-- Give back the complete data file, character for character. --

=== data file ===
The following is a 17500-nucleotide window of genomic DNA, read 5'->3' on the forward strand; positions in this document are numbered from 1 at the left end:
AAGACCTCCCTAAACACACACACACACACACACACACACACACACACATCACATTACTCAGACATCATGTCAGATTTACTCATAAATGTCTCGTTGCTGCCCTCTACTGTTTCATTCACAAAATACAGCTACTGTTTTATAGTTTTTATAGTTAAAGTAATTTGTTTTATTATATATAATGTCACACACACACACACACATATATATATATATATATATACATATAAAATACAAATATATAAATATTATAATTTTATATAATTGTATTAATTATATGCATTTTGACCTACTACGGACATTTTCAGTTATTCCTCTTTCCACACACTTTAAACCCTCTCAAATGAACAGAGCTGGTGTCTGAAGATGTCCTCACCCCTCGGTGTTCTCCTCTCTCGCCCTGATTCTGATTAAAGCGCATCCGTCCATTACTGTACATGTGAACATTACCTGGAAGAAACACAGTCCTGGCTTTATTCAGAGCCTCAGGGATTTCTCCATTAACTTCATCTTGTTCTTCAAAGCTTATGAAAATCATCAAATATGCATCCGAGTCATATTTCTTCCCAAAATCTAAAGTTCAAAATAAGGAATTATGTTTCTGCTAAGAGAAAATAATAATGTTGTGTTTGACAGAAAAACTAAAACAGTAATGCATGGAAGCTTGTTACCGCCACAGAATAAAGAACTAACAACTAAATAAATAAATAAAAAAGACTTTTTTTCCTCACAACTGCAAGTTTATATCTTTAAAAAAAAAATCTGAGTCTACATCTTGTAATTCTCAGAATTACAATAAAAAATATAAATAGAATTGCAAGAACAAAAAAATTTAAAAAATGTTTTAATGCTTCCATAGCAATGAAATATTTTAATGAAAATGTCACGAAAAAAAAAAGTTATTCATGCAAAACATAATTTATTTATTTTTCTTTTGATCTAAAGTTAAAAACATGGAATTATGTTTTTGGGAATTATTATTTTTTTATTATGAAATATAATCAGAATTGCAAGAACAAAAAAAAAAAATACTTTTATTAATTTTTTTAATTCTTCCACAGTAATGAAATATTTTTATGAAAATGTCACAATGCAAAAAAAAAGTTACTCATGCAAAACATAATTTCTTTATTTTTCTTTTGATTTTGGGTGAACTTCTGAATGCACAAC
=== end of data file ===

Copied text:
The following is a 17500-nucleotide window of genomic DNA, read 5'->3' on the forward strand; positions in this document are numbered from 1 at the left end:
AAGACCTCCCTAAACACACACACACACACACACACACACACACACACATCACATTACTCAGACATCATGTCAGATTTACTCATAAATGTCTCGTTGCTGCCCTCTACTGTTTCATTCACAAAATACAGCTACTGTTTTATAGTTTTTATAGTTAAAGTAATTTGTTTTATTATATATAATGTCACACACACACACACACATATATATATATATATATATACATATAAAATACAAATATATAAATATTATAATTTTATATAATTGTATTAATTATATGCATTTTGACCTACTACGGACATTTTCAGTTATTCCTCTTTCCACACACTTTAAACCCTCTCAAATGAACAGAGCTGGTGTCTGAAGATGTCCTCACCCCTCGGTGTTCTCCTCTCTCGCCCTGATTCTGATTAAAGCGCATCCGTCCATTACTGTACATGTGAACATTACCTGGAAGAAACACAGTCCTGGCTTTATTCAGAGCCTCAGGGATTTCTCCATTAACTTCATCTTGTTCTTCAAAGCTTATGAAAATCATCAAATATGCATCCGAGTCATATTTCTTCCCAAAATCTAAAGTTCAAAATAAGGAATTATGTTTCTGCTAAGAGAAAATAATAATGTTGTGTTTGACAGAAAAACTAAAACAGTAATGCATGGAAGCTTGTTACCGCCACAGAATAAAGAACTAACAACTAAATAAATAAATAAAAAAGACTTTTTTTCCTCACAACTGCAAGTTTATATCTTTAAAAAAAAAATCTGAGTCTACATCTTGTAATTCTCAGAATTACAATAAAAAATATAAATAGAATTGCAAGAACAAAAAAATTTAAAAAATGTTTTAATGCTTCCATAGCAATGAAATATTTTAATGAAAATGTCACGAAAAAAAAAAGTTATTCATGCAAAACATAATTTATTTATTTTTCTTTTGATCTAAAGTTAAAAACATGGAATTATGTTTTTGGGAATTATTATTTTTTTATTATGAAATATAATCAGAATTGCAAGAACAAAAAAAAAAAATACTTTTATTAATTTTTTTAATTCTTCCACAGTAATGAAATATTTTTATGAAAATGTCACAATGCAAAAAAAAAGTTACTCATGCAAAACATAATTTCTTTATTTTTCTTTTGATTTTGGGTGAACTTCTGAATGCACAAC